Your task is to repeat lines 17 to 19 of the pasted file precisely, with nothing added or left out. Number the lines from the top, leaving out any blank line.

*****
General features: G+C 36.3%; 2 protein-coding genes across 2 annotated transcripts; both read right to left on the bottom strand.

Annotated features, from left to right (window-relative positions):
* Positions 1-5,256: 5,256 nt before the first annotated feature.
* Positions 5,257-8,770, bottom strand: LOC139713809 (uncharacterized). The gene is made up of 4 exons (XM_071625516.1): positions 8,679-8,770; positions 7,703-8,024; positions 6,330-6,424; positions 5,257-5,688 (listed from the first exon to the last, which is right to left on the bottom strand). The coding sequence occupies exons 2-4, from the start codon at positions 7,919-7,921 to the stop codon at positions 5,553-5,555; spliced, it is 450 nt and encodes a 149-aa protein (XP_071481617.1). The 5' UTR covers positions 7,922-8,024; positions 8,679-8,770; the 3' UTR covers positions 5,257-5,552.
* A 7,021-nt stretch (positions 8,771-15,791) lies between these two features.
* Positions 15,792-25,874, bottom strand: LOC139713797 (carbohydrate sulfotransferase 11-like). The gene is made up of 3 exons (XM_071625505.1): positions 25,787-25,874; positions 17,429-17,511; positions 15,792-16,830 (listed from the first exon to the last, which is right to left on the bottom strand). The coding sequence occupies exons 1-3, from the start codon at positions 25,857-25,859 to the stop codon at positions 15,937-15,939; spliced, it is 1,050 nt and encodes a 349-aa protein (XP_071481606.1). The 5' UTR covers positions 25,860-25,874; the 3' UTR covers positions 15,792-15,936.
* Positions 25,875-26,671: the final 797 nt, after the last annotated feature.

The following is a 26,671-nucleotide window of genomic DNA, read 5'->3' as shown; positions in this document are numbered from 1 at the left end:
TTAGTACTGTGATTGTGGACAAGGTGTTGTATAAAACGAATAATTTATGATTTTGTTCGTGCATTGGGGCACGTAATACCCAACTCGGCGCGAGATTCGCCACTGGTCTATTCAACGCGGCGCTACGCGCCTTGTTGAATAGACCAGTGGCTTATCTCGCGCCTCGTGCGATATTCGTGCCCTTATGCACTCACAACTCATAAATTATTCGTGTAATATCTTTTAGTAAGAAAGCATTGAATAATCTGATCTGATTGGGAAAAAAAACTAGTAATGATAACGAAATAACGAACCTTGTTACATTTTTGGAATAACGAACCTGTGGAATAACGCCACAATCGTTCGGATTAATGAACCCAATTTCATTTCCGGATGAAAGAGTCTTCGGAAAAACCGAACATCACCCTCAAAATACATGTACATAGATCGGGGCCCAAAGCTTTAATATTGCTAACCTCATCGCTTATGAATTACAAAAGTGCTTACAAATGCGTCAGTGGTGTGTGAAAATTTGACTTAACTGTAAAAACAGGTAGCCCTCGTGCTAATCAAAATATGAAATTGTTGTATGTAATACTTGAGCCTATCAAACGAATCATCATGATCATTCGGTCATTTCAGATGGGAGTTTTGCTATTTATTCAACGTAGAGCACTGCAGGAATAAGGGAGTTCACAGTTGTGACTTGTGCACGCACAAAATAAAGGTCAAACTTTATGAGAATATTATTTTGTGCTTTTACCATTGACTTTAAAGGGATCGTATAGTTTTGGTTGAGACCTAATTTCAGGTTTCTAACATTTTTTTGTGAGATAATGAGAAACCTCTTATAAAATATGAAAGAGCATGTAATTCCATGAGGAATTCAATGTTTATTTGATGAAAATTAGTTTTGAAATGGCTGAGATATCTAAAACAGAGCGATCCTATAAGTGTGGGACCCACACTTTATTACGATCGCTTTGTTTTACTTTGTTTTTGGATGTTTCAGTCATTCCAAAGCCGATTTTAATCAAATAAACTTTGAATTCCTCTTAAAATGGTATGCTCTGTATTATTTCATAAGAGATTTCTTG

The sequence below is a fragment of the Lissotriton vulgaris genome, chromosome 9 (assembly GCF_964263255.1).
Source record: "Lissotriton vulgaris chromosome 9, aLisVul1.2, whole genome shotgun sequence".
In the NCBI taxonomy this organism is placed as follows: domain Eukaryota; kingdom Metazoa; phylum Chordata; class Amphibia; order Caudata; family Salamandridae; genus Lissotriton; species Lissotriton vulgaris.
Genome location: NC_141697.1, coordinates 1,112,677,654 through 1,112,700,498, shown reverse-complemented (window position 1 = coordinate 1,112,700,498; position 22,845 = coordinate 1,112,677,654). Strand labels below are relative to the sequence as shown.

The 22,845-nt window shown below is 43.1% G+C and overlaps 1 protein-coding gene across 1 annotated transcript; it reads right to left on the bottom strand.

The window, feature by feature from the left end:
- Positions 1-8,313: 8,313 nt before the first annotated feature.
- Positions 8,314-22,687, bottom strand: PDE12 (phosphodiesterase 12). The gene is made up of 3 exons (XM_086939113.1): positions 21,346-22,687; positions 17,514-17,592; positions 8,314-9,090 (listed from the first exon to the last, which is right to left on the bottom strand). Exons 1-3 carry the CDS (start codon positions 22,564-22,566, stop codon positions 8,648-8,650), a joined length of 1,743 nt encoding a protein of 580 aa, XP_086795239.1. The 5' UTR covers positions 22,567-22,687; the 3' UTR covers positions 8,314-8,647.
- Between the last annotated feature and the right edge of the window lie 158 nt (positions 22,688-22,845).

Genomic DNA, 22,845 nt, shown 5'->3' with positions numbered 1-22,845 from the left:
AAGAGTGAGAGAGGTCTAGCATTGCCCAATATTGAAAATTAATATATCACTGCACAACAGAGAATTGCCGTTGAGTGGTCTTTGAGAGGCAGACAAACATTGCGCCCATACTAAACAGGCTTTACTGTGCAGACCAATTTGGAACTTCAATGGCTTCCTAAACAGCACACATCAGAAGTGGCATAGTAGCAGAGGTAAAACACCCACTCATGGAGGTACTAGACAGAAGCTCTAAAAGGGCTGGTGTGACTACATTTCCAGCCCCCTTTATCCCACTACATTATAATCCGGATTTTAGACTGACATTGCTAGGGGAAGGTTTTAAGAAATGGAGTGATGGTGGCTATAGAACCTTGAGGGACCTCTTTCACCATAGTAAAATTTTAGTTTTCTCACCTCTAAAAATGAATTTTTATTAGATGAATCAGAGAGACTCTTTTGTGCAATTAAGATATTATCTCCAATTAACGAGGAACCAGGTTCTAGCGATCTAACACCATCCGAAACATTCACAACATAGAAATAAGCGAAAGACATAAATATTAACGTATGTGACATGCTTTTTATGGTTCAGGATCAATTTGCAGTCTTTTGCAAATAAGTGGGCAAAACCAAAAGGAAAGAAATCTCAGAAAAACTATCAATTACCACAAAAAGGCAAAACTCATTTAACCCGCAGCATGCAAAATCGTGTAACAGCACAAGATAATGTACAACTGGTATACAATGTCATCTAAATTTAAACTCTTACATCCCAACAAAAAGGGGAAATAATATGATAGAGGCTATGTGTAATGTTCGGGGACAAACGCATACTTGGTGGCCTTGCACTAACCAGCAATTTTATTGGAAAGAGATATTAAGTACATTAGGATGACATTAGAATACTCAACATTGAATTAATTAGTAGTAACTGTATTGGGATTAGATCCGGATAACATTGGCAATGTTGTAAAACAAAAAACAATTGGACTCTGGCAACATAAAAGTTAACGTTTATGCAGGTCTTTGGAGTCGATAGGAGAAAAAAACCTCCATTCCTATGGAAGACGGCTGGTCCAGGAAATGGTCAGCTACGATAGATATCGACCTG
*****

- Positions 8,314-22,687, bottom strand: PDE12 (phosphodiesterase 12). The gene is made up of 3 exons (XM_086939113.1): positions 21,346-22,687; positions 17,514-17,592; positions 8,314-9,090 (listed from the first exon to the last, which is right to left on the bottom strand). Exons 1-3 carry the CDS (start codon positions 22,564-22,566, stop codon positions 8,648-8,650), a joined length of 1,743 nt encoding a protein of 580 aa, XP_086795239.1. The 5' UTR covers positions 22,567-22,687; the 3' UTR covers positions 8,314-8,647.
- Between the last annotated feature and the right edge of the window lie 158 nt (positions 22,688-22,845).

Genomic DNA, 22,845 nt, shown 5'->3' with positions numbered 1-22,845 from the left: